Here is the reference article for this quote:
Even though she had 16 academic awards, 6 professional leadership positions, 5 research projects, 8 scientific publications, 9 scientific presentations, 10 years of teaching experience, and membership in 12 professional organizations, Leigh was left unemployable due to discrimination WITHIN medicine…………
Wow!! To be unmatched for 3 years in a row. I can’t imagine the pain and strife she felt. Moreover, the letdown from a system she dedicated her life too. Imagine going through all the hurdles in the face of adversity only to be slapped in the face 3 years in a row. She was by all accounts a stellar candidate and would have made a great physician. The discrimination she faced was from a drug addiction from her teenage years. Really?? Show me anyone who is the same person they were as a teen. The very experts in medicine that are supposed understand human development are the very ones who discriminated against her for past juvenile behavior. That her past was an obstacle to her future shows the hypocrisy in medicine. Now, I do see that she had some responsibility especially as an MD to recognize she needed help, but I suspect her fear for further alienation kept her from reaching out for help. This raises the concept of stigma for both substance abuse and mental health within our own medical community. I wrote about stigma before in a prior blog (https://authenticmedicine.com/2019/07/who-farted-stigma-stinks-diagnostic-clarity-needed-to-distinguish-physician-burnout-depression/). It’s this very stigma that I believed killed Dr. Sundem.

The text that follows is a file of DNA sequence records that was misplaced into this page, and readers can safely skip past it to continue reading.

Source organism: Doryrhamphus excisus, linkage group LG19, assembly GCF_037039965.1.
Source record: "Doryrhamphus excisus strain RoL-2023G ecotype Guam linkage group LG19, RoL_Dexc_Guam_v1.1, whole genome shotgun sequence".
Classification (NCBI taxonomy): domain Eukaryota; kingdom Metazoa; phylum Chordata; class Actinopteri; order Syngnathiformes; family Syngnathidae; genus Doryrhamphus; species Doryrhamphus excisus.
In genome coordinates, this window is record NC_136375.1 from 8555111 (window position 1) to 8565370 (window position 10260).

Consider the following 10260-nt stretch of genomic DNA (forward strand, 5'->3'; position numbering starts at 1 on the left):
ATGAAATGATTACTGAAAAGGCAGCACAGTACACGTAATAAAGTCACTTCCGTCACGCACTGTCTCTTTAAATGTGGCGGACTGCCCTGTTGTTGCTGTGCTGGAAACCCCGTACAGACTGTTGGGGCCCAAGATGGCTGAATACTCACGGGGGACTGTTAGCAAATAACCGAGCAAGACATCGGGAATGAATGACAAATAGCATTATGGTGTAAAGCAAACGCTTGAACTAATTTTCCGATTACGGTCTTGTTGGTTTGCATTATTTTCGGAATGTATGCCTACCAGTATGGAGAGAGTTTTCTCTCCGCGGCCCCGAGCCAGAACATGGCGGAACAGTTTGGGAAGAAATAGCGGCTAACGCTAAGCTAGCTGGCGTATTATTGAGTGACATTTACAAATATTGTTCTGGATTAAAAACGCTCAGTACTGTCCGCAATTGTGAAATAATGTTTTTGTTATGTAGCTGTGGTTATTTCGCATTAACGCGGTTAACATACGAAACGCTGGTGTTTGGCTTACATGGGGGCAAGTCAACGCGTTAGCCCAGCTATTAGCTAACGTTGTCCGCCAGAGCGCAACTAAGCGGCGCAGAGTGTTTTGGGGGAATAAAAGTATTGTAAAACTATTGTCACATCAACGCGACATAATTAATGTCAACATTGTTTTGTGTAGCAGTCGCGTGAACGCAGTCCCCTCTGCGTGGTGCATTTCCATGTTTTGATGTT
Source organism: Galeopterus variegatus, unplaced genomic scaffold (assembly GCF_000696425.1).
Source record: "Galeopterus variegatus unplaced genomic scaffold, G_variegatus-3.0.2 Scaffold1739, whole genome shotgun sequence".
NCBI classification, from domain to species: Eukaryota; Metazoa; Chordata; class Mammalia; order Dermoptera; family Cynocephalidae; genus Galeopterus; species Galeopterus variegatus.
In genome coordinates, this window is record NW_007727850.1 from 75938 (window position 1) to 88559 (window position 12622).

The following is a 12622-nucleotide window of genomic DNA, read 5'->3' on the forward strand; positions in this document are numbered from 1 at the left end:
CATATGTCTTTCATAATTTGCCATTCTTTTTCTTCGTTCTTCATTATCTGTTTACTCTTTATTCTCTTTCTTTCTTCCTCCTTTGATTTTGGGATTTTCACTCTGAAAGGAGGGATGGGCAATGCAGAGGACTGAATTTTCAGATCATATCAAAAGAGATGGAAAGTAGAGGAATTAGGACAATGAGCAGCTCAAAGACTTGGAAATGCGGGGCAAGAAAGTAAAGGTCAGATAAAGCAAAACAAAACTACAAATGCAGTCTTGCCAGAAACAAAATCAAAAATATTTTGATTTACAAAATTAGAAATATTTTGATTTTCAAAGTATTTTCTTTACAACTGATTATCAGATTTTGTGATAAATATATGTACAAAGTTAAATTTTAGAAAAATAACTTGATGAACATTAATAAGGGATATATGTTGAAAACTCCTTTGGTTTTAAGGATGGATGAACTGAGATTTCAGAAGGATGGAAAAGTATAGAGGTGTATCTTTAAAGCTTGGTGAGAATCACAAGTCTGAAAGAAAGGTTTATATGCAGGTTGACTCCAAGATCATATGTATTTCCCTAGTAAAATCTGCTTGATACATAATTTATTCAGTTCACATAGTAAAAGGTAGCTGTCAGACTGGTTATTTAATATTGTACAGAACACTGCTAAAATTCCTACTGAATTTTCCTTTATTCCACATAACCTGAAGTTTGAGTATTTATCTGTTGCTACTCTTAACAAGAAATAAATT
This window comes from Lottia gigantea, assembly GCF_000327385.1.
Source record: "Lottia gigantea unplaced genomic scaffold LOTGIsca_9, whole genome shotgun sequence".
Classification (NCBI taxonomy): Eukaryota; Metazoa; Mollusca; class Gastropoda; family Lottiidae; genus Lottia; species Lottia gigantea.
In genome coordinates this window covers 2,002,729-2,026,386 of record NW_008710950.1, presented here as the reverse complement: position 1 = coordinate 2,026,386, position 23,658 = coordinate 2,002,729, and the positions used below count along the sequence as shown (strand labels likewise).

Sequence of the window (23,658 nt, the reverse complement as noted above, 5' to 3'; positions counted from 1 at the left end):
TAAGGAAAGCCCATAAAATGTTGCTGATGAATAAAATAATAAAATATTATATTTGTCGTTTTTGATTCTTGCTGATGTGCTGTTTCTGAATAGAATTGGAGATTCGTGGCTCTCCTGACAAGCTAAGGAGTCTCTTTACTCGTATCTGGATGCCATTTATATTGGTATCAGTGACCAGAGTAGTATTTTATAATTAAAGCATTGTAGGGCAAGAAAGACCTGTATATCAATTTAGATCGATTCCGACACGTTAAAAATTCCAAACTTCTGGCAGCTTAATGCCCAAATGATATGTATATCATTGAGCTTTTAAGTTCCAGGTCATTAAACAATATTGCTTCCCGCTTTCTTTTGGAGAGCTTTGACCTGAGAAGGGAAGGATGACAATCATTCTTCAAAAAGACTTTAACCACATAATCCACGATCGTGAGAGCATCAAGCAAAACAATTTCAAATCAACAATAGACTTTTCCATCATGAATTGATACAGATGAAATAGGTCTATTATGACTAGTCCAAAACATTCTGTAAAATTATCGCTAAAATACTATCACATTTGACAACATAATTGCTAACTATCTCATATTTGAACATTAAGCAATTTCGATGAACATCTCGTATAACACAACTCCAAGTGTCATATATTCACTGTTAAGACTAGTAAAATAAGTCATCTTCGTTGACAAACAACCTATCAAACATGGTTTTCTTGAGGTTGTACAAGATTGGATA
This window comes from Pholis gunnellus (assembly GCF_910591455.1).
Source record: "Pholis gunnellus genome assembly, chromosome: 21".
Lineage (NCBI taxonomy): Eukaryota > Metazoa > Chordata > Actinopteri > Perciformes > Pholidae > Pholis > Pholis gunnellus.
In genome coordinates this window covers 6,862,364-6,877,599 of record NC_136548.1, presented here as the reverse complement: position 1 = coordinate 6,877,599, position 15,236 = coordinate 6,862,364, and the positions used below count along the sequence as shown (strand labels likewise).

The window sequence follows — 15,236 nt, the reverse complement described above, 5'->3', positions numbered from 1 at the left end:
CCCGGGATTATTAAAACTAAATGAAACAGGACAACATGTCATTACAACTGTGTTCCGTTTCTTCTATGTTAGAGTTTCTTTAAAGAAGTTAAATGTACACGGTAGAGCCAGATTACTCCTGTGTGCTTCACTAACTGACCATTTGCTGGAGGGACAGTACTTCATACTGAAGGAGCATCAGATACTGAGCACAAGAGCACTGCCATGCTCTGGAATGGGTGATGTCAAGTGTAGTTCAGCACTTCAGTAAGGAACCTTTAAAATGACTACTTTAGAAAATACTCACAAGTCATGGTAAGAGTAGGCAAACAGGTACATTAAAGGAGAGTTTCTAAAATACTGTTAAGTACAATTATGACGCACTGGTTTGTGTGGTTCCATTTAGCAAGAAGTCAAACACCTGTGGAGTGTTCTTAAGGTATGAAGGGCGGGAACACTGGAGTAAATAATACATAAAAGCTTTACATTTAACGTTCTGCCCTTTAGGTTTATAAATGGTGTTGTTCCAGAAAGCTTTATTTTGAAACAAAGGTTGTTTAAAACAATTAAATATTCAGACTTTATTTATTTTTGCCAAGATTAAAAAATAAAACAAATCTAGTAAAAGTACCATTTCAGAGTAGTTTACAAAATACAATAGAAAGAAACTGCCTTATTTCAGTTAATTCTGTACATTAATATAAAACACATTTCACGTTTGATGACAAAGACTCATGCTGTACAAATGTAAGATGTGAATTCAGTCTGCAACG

In addition to the stigma concept, her suicide also raises questions in the whole Match process. The process itself, the issues of shortage of residency slots, and the inherent discrimination within the process itself. We all know there are not enough residency slots for the number of physicians applying for residencies. It makes the process very competitive such that anything in people’s pasts is used against them. It was like back in my Army days, there was this ‘Zero Defect’ mentality, such that any infraction, discord, or blemish on the record was used against the Soldier. It makes me worried about what will happen to me this fall as I apply for residency? As a 2nd career MD, will my age be a discriminator? Like Dr. Sundem, I have a good resume, passed all my USMLE exams with good scores on the 1st attempts, and I have a ton of US clinical experience, but like Dr. Sundem, will this be overlooked. Will I face discrimination too? I’m also a disabled Combat Veteran; will this be held against me too? We’ll see. It just brings up the discussion about the shortage of residency slots that has made the Match process so cutthroat. Many qualified applicants such as Dr. Sundem go unmatched every year, and the expectation is that no one who is unmatched gets disturbed about this. If they are disturbed, and seek mental health help, this will be a discriminator? See the dilemma? It seems obvious that we need more residency slots, and petition after petition is sent forward regarding this. I don’t know what the solution is. We know what the problem is, but solutions seem to elude us as a medical community. It’s probably a hugely complex issue requiring complex solutions that this simple blog won’t be able to solve. But maybe Dr. Sundem’s suicide won’t be in vain. Maybe the discussion needs to start by talking about the sequela of being an unmatched physician. The pain of being unmatched, yet the burden of having to stuff the feelings as such. For Dr. Sundem to bear this burden for 3 years straight, one can only imagine the pain she went through.